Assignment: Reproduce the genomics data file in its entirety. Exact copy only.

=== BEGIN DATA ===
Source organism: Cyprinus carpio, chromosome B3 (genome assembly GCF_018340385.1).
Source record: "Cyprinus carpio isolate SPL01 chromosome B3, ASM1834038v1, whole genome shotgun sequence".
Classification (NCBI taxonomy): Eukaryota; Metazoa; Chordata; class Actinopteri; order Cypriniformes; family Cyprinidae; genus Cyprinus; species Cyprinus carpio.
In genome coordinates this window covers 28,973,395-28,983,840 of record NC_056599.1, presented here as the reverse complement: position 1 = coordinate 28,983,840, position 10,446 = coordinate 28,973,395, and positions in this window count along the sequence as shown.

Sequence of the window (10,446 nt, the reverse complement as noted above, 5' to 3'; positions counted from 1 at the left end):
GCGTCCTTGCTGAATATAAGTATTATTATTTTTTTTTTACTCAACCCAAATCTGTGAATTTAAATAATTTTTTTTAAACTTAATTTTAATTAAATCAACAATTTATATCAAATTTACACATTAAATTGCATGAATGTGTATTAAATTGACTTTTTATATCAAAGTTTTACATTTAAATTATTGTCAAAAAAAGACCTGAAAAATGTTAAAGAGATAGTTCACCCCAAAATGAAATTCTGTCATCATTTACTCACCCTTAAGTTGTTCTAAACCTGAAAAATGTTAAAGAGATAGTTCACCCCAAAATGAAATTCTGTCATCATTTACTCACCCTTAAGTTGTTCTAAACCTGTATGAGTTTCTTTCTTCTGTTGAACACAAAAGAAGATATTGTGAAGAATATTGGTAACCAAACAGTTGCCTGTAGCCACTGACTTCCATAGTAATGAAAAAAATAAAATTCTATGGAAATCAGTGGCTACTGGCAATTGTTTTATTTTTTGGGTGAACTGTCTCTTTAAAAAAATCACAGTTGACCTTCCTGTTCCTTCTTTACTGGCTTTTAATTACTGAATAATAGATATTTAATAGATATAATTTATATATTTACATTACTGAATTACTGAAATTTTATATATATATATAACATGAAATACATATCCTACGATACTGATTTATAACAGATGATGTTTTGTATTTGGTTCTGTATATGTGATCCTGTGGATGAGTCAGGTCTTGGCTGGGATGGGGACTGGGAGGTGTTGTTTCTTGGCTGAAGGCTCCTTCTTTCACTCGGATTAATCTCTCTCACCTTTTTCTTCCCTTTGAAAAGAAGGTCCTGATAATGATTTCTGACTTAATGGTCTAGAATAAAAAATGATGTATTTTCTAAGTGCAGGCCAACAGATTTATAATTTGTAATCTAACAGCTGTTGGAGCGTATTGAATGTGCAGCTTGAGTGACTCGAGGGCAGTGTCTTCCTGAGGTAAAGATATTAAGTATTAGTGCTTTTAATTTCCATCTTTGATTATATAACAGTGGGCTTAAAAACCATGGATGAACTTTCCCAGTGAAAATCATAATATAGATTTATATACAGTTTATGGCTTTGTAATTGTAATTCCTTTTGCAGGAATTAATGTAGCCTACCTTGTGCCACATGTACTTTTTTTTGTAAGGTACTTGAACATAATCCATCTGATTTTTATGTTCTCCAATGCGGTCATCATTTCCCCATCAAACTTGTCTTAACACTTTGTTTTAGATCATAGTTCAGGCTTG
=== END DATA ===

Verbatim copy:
Source organism: Cyprinus carpio, chromosome B3 (genome assembly GCF_018340385.1).
Source record: "Cyprinus carpio isolate SPL01 chromosome B3, ASM1834038v1, whole genome shotgun sequence".
Classification (NCBI taxonomy): Eukaryota; Metazoa; Chordata; class Actinopteri; order Cypriniformes; family Cyprinidae; genus Cyprinus; species Cyprinus carpio.
In genome coordinates this window covers 28,973,395-28,983,840 of record NC_056599.1, presented here as the reverse complement: position 1 = coordinate 28,983,840, position 10,446 = coordinate 28,973,395, and positions in this window count along the sequence as shown.

Sequence of the window (10,446 nt, the reverse complement as noted above, 5' to 3'; positions counted from 1 at the left end):
GCGTCCTTGCTGAATATAAGTATTATTATTTTTTTTTTACTCAACCCAAATCTGTGAATTTAAATAATTTTTTTTAAACTTAATTTTAATTAAATCAACAATTTATATCAAATTTACACATTAAATTGCATGAATGTGTATTAAATTGACTTTTTATATCAAAGTTTTACATTTAAATTATTGTCAAAAAAAGACCTGAAAAATGTTAAAGAGATAGTTCACCCCAAAATGAAATTCTGTCATCATTTACTCACCCTTAAGTTGTTCTAAACCTGAAAAATGTTAAAGAGATAGTTCACCCCAAAATGAAATTCTGTCATCATTTACTCACCCTTAAGTTGTTCTAAACCTGTATGAGTTTCTTTCTTCTGTTGAACACAAAAGAAGATATTGTGAAGAATATTGGTAACCAAACAGTTGCCTGTAGCCACTGACTTCCATAGTAATGAAAAAAATAAAATTCTATGGAAATCAGTGGCTACTGGCAATTGTTTTATTTTTTGGGTGAACTGTCTCTTTAAAAAAATCACAGTTGACCTTCCTGTTCCTTCTTTACTGGCTTTTAATTACTGAATAATAGATATTTAATAGATATAATTTATATATTTACATTACTGAATTACTGAAATTTTATATATATATATAACATGAAATACATATCCTACGATACTGATTTATAACAGATGATGTTTTGTATTTGGTTCTGTATATGTGATCCTGTGGATGAGTCAGGTCTTGGCTGGGATGGGGACTGGGAGGTGTTGTTTCTTGGCTGAAGGCTCCTTCTTTCACTCGGATTAATCTCTCTCACCTTTTTCTTCCCTTTGAAAAGAAGGTCCTGATAATGATTTCTGACTTAATGGTCTAGAATAAAAAATGATGTATTTTCTAAGTGCAGGCCAACAGATTTATAATTTGTAATCTAACAGCTGTTGGAGCGTATTGAATGTGCAGCTTGAGTGACTCGAGGGCAGTGTCTTCCTGAGGTAAAGATATTAAGTATTAGTGCTTTTAATTTCCATCTTTGATTATATAACAGTGGGCTTAAAAACCATGGATGAACTTTCCCAGTGAAAATCATAATATAGATTTATATACAGTTTATGGCTTTGTAATTGTAATTCCTTTTGCAGGAATTAATGTAGCCTACCTTGTGCCACATGTACTTTTTTTTGTAAGGTACTTGAACATAATCCATCTGATTTTTATGTTCTCCAATGCGGTCATCATTTCCCCATCAAACTTGTCTTAACACTTTGTTTTAGATCATAGTTCAGGCTTG